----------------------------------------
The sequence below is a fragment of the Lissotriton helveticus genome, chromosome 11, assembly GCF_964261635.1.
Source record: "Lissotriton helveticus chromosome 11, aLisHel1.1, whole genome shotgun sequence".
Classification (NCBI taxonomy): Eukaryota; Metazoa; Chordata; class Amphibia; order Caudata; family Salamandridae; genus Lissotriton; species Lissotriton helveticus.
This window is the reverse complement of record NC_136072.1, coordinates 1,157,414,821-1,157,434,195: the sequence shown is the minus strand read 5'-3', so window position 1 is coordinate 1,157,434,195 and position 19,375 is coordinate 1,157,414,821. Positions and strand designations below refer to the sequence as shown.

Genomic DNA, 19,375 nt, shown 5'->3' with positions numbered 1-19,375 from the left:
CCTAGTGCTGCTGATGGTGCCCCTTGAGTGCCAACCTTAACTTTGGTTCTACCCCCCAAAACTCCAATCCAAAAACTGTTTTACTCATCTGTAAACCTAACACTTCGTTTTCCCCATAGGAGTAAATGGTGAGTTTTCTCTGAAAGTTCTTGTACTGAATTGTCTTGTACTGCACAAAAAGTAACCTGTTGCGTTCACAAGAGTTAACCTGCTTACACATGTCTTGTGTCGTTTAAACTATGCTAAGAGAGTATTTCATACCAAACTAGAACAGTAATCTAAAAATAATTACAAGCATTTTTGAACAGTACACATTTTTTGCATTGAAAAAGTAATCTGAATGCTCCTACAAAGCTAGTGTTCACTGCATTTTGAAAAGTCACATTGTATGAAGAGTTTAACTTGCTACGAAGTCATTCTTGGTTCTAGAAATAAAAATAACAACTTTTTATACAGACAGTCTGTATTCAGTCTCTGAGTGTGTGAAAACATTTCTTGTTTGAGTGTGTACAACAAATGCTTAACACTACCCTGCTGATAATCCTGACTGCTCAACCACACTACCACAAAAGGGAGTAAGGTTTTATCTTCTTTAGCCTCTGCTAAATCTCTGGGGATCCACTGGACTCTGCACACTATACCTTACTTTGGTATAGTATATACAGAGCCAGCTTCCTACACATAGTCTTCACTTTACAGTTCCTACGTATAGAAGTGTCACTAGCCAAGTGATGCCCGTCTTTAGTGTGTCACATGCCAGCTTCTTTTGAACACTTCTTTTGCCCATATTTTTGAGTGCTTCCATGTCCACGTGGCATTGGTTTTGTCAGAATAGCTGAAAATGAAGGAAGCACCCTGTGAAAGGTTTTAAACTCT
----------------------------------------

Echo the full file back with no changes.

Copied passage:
The sequence below is a fragment of the Lissotriton helveticus genome, chromosome 11, assembly GCF_964261635.1.
Source record: "Lissotriton helveticus chromosome 11, aLisHel1.1, whole genome shotgun sequence".
Classification (NCBI taxonomy): Eukaryota; Metazoa; Chordata; class Amphibia; order Caudata; family Salamandridae; genus Lissotriton; species Lissotriton helveticus.
This window is the reverse complement of record NC_136072.1, coordinates 1,157,414,821-1,157,434,195: the sequence shown is the minus strand read 5'-3', so window position 1 is coordinate 1,157,434,195 and position 19,375 is coordinate 1,157,414,821. Positions and strand designations below refer to the sequence as shown.

Genomic DNA, 19,375 nt, shown 5'->3' with positions numbered 1-19,375 from the left:
CCTAGTGCTGCTGATGGTGCCCCTTGAGTGCCAACCTTAACTTTGGTTCTACCCCCCAAAACTCCAATCCAAAAACTGTTTTACTCATCTGTAAACCTAACACTTCGTTTTCCCCATAGGAGTAAATGGTGAGTTTTCTCTGAAAGTTCTTGTACTGAATTGTCTTGTACTGCACAAAAAGTAACCTGTTGCGTTCACAAGAGTTAACCTGCTTACACATGTCTTGTGTCGTTTAAACTATGCTAAGAGAGTATTTCATACCAAACTAGAACAGTAATCTAAAAATAATTACAAGCATTTTTGAACAGTACACATTTTTTGCATTGAAAAAGTAATCTGAATGCTCCTACAAAGCTAGTGTTCACTGCATTTTGAAAAGTCACATTGTATGAAGAGTTTAACTTGCTACGAAGTCATTCTTGGTTCTAGAAATAAAAATAACAACTTTTTATACAGACAGTCTGTATTCAGTCTCTGAGTGTGTGAAAACATTTCTTGTTTGAGTGTGTACAACAAATGCTTAACACTACCCTGCTGATAATCCTGACTGCTCAACCACACTACCACAAAAGGGAGTAAGGTTTTATCTTCTTTAGCCTCTGCTAAATCTCTGGGGATCCACTGGACTCTGCACACTATACCTTACTTTGGTATAGTATATACAGAGCCAGCTTCCTACACATAGTCTTCACTTTACAGTTCCTACGTATAGAAGTGTCACTAGCCAAGTGATGCCCGTCTTTAGTGTGTCACATGCCAGCTTCTTTTGAACACTTCTTTTGCCCATATTTTTGAGTGCTTCCATGTCCACGTGGCATTGGTTTTGTCAGAATAGCTGAAAATGAAGGAAGCACCCTGTGAAAGGTTTTAAACTCT